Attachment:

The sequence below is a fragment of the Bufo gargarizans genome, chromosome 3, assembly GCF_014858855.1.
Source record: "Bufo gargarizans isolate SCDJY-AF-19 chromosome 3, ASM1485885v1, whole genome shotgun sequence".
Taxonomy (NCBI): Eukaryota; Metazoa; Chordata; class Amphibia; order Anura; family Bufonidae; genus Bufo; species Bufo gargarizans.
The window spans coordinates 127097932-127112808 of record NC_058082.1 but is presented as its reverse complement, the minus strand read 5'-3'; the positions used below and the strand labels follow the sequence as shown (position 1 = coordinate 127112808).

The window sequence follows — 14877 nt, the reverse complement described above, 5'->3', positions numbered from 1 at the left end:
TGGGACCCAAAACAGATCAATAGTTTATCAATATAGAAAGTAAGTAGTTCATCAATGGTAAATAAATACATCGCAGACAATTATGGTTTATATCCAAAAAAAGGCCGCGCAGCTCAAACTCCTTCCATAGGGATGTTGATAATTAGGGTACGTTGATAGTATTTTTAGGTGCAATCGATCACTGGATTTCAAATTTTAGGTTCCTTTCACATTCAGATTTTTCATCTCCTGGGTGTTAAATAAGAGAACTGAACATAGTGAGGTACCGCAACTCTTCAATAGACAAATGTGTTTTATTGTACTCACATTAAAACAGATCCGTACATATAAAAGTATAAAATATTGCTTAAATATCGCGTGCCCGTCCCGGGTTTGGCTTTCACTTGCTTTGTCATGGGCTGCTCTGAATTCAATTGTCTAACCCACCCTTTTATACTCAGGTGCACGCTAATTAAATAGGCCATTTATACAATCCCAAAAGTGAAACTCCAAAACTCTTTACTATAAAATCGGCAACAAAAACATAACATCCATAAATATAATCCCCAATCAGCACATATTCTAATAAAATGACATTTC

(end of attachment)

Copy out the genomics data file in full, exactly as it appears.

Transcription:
The sequence below is a fragment of the Bufo gargarizans genome, chromosome 3, assembly GCF_014858855.1.
Source record: "Bufo gargarizans isolate SCDJY-AF-19 chromosome 3, ASM1485885v1, whole genome shotgun sequence".
Taxonomy (NCBI): Eukaryota; Metazoa; Chordata; class Amphibia; order Anura; family Bufonidae; genus Bufo; species Bufo gargarizans.
The window spans coordinates 127097932-127112808 of record NC_058082.1 but is presented as its reverse complement, the minus strand read 5'-3'; the positions used below and the strand labels follow the sequence as shown (position 1 = coordinate 127112808).

The window sequence follows — 14877 nt, the reverse complement described above, 5'->3', positions numbered from 1 at the left end:
TGGGACCCAAAACAGATCAATAGTTTATCAATATAGAAAGTAAGTAGTTCATCAATGGTAAATAAATACATCGCAGACAATTATGGTTTATATCCAAAAAAAGGCCGCGCAGCTCAAACTCCTTCCATAGGGATGTTGATAATTAGGGTACGTTGATAGTATTTTTAGGTGCAATCGATCACTGGATTTCAAATTTTAGGTTCCTTTCACATTCAGATTTTTCATCTCCTGGGTGTTAAATAAGAGAACTGAACATAGTGAGGTACCGCAACTCTTCAATAGACAAATGTGTTTTATTGTACTCACATTAAAACAGATCCGTACATATAAAAGTATAAAATATTGCTTAAATATCGCGTGCCCGTCCCGGGTTTGGCTTTCACTTGCTTTGTCATGGGCTGCTCTGAATTCAATTGTCTAACCCACCCTTTTATACTCAGGTGCACGCTAATTAAATAGGCCATTTATACAATCCCAAAAGTGAAACTCCAAAACTCTTTACTATAAAATCGGCAACAAAAACATAACATCCATAAATATAATCCCCAATCAGCACATATTCTAATAAAATGACATTTC